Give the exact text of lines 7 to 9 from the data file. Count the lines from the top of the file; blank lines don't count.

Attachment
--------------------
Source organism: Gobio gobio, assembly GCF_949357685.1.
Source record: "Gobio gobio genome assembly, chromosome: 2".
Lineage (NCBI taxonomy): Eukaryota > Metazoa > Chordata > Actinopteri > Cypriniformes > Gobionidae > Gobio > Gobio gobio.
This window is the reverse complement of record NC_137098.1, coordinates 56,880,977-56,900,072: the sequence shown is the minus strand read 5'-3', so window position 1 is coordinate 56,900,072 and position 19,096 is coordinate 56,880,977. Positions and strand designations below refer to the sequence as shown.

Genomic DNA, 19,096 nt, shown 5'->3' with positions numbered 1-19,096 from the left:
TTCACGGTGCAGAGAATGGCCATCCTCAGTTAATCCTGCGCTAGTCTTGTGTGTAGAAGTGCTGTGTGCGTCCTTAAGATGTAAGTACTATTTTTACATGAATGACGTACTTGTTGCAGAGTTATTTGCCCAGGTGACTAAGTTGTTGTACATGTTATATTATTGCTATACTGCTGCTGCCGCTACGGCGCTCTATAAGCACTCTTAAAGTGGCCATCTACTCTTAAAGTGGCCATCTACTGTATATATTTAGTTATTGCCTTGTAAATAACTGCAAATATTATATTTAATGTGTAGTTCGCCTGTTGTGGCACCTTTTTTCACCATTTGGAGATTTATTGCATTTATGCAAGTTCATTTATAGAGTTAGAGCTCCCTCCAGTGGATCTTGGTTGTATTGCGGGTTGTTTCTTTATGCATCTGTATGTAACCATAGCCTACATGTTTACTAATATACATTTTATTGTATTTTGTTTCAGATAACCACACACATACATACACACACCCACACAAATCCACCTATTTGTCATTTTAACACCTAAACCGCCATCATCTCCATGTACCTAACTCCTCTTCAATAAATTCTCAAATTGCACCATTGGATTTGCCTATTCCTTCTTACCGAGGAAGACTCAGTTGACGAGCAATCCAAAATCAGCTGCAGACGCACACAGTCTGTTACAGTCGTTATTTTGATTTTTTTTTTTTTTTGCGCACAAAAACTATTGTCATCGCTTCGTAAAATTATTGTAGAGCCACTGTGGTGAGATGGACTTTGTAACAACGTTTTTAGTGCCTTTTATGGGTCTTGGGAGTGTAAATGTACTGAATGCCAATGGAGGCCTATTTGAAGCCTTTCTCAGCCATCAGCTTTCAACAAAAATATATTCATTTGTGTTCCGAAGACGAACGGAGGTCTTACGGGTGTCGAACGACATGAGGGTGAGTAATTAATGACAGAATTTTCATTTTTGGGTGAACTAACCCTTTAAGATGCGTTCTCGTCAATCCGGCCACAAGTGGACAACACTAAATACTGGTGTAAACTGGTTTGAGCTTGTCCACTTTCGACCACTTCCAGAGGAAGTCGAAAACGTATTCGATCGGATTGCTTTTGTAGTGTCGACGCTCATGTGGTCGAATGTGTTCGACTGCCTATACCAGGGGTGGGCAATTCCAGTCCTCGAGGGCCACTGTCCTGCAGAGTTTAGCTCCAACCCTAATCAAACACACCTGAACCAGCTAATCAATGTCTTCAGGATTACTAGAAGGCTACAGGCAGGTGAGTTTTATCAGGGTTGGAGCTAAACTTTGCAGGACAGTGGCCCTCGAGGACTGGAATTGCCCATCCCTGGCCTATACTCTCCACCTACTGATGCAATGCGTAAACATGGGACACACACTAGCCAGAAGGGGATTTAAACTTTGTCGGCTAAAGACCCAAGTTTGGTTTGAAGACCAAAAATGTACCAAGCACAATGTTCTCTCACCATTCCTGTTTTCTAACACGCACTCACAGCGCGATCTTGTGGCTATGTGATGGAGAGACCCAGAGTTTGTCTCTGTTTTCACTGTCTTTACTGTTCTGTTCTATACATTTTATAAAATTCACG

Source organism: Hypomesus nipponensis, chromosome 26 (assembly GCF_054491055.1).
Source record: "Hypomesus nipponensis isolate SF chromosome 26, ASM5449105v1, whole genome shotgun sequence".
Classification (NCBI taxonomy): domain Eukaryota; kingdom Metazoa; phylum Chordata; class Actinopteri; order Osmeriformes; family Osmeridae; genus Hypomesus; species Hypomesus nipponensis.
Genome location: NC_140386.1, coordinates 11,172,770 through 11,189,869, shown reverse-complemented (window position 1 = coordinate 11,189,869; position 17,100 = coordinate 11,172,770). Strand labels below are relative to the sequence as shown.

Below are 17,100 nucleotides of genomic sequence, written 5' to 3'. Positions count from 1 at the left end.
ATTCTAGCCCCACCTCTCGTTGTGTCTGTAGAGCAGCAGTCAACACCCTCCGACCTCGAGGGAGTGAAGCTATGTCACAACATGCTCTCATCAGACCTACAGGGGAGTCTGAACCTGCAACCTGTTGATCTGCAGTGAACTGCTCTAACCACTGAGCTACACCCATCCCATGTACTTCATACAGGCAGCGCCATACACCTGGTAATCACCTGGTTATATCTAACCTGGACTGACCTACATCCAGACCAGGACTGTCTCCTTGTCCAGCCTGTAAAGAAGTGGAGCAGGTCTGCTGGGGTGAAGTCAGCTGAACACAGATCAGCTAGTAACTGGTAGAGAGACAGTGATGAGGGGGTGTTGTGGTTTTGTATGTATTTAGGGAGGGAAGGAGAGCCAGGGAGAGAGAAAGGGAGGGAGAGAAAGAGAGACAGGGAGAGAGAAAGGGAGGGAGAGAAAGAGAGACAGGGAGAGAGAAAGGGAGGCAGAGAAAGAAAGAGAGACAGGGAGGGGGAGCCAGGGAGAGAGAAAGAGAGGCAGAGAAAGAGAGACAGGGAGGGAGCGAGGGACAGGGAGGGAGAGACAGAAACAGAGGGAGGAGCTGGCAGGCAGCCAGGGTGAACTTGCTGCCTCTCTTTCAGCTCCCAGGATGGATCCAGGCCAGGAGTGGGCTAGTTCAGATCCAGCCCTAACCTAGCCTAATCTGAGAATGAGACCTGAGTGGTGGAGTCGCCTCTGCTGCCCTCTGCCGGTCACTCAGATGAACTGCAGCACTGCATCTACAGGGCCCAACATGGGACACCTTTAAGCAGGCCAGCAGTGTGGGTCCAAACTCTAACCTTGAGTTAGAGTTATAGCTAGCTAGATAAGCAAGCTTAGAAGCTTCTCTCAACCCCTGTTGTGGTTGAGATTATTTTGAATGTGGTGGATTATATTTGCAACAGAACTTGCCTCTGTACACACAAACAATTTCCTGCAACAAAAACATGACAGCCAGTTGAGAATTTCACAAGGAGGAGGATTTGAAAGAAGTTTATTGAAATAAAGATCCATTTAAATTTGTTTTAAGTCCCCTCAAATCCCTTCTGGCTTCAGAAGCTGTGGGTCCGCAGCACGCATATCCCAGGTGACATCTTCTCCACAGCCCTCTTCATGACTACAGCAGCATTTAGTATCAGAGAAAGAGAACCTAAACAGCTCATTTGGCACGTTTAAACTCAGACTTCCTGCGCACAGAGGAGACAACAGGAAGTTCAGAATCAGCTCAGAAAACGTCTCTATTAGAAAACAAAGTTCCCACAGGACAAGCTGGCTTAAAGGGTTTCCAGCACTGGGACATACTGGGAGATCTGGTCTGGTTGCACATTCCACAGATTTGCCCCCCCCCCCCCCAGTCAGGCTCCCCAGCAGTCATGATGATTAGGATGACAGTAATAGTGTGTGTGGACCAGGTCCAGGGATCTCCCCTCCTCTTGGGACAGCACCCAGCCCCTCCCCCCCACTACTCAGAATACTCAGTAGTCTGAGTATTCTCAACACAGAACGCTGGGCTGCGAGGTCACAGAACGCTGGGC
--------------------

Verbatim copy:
Source organism: Hypomesus nipponensis, chromosome 26 (assembly GCF_054491055.1).
Source record: "Hypomesus nipponensis isolate SF chromosome 26, ASM5449105v1, whole genome shotgun sequence".
Classification (NCBI taxonomy): domain Eukaryota; kingdom Metazoa; phylum Chordata; class Actinopteri; order Osmeriformes; family Osmeridae; genus Hypomesus; species Hypomesus nipponensis.